Alfred Salom Eichberg was a prominent Victorian-era architect and one of the first Jewish architects to practice his trade in the Southeast. At historic Oakland Cemetery, he’s also known as the only person who has a copyrighted tombstone.
Alfred was born in New York on August 23, 1859. His father Joseph owned a successful plumbing business. After serving in the Union Army during the Civil War, Joseph relocated his family to the Atlanta area in 1869. Joseph and his wife Caroline had six children together, including Alfred.
Alfred developed an interest in design and architecture at a young age. His family sent him to Germany for his architectural training. After completing school, Alfred moved back to Atlanta and soon partnered with another Georgia architect, Calvin Fay. The two formed the architectural firm Fay and Eichberg, which operated from 1881 to 1888.
During his seven years with Fay and Eichberg, Alfred designed a number of notable structures in Atlanta and Savannah, Georgia. These buildings include the Atlanta Chamber of Commerce, Savannah’s Telfair Hospital for Females, the Central Georgia Railway Building (now Clark Hall, home of the Savannah College of Art and Design’s architecture program), small buildings for Atlanta’s 1881 International Cotton Exposition, and other residential and smaller commissions throughout the state. During this time, Alfred relocated to Savannah so that he could focus on his architectural designs full time.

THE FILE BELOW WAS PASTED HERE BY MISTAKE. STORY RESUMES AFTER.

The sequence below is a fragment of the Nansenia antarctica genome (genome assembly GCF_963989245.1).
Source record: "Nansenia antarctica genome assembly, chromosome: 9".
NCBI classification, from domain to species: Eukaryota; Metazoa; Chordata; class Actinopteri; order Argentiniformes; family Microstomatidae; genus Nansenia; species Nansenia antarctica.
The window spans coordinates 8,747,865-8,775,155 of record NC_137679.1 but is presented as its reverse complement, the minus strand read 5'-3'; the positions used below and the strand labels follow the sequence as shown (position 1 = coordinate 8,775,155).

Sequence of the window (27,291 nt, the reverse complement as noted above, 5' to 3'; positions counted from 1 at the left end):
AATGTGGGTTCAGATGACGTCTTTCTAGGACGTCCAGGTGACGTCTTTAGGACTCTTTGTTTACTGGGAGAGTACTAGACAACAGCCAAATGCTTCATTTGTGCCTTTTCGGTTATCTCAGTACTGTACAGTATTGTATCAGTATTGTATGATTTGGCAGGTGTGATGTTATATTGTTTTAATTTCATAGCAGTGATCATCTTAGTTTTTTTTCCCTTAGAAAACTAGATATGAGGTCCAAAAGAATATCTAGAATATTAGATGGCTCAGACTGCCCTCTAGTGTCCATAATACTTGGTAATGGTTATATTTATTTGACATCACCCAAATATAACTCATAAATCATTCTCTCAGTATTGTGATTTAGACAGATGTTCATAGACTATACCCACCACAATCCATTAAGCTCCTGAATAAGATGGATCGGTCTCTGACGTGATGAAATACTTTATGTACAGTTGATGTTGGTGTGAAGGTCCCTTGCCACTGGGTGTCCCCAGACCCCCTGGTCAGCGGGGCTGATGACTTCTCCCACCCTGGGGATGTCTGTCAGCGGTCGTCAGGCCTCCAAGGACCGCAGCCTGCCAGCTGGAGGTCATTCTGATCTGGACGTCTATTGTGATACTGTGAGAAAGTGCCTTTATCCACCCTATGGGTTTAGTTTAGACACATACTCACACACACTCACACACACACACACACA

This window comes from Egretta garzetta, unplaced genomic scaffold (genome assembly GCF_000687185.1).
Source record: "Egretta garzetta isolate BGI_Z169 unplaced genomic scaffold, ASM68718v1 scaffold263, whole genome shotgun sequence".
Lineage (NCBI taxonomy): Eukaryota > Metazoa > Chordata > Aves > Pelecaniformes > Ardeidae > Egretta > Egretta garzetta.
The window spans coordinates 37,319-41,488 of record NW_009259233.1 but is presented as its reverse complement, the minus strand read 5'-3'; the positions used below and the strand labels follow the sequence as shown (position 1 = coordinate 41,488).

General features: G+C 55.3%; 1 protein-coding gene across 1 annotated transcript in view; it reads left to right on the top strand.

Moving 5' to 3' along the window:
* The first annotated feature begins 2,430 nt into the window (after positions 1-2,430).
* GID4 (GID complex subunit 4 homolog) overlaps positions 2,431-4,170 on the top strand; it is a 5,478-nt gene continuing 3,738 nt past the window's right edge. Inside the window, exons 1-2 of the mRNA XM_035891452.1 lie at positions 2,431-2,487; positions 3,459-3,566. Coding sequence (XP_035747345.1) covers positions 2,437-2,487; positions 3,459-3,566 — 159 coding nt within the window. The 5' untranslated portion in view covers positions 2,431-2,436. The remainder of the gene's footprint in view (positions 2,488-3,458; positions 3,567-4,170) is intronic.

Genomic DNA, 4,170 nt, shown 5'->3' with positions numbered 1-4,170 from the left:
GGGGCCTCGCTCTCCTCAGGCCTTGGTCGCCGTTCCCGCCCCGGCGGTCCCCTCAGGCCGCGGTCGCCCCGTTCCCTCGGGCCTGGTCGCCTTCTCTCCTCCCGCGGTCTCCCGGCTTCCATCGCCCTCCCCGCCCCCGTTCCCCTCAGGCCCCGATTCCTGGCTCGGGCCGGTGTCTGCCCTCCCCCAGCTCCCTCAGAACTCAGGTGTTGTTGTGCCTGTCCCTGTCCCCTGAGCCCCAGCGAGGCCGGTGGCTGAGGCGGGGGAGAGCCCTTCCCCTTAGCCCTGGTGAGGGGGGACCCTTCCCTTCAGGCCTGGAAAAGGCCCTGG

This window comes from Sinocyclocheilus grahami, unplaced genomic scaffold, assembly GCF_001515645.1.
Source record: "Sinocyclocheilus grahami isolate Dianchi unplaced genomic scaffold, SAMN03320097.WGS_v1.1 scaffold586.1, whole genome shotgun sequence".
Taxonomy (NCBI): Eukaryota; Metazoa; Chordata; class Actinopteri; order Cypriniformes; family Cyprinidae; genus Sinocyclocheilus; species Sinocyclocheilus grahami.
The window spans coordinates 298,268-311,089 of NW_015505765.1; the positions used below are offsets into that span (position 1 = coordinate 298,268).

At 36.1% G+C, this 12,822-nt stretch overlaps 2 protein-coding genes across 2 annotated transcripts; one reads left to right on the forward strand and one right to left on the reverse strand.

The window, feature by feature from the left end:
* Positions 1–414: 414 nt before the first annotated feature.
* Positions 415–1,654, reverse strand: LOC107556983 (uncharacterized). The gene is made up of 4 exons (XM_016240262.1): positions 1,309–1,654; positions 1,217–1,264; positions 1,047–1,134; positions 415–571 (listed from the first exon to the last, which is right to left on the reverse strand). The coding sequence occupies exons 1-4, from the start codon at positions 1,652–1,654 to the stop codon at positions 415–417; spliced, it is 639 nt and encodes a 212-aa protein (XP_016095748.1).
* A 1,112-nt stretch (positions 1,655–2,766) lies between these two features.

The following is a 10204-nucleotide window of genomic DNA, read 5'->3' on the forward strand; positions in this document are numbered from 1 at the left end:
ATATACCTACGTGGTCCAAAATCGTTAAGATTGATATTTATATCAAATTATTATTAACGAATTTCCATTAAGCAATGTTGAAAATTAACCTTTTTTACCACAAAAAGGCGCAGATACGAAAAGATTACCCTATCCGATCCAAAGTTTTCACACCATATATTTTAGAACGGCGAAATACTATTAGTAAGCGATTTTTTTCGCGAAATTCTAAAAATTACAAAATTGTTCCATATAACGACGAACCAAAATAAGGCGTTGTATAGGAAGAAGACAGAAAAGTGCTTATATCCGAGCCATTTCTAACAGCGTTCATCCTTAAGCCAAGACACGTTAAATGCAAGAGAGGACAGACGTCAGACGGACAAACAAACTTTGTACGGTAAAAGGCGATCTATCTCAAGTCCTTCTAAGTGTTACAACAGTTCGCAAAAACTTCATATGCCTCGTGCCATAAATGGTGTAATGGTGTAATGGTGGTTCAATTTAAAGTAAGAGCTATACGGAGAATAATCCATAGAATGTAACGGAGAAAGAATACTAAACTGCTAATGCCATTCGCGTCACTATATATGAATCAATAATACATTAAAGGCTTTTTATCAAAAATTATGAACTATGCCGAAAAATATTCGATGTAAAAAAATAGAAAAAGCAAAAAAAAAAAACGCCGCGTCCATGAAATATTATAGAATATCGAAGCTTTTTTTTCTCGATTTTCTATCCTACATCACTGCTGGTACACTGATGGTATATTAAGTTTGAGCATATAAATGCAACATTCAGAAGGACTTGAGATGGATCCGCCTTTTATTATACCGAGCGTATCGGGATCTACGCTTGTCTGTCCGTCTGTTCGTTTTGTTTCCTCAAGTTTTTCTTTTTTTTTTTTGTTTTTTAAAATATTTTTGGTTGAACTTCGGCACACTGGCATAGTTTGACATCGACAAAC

[Eichberg’s designs] include the Atlanta Chamber of Commerce, Savannah’s Telfair Hospital for Females, the Central Georgia Railway Building (now Clark Hall, home of the Savannah College of Art and Design’s architecture program), small buildings for Atlanta’s 1881 International Cotton Exposition, and other residential and smaller commissions
When Calvin Fay’s health started to decline (he would pass away in 1890), Alfred began practicing on his own. He was one of the few Jewish architects working in the South, with projects in Georgia, Florida, North Carolina, and South Carolina. Some of his famous North Carolina projects include the design for the F. Rheinstein and Company Building and the New Hanover County Courthouse, both in Wilmington, NC. Alfred hired draftsman Hyman Witcover in 1894; they would later become business partners.
Alfred’s design style has been described as eclectic with a special focus on Romanesque Revival. His designs also included elements of Italianate, Queen Anne, Chateauesque, and Neoclassical Revival. Many of his buildings incorporate red brick or terra-cotta with ornate stonework trim, arches, spiky rooflines, and other decorative features. Some of Alfred’s other noted projects include Fox and Weeks Funeral in Savannah, Brunswick City Hall, and the Guckenheimer Grocery Store Building in Savannah.
In the mid-1890s, Alfred’s commissions began to taper off, likely due to the 1893 depression, and he moved back home to Atlanta. There, he helped run his family’s ironwork firm and manufacturing business. He was also very active in Georgia’s Scottish Rite Masonic Lodge. Alfred Eichberg passed away on May 15, 1921, at the age of 61. He was laid to rest the next day at Oakland Cemetery.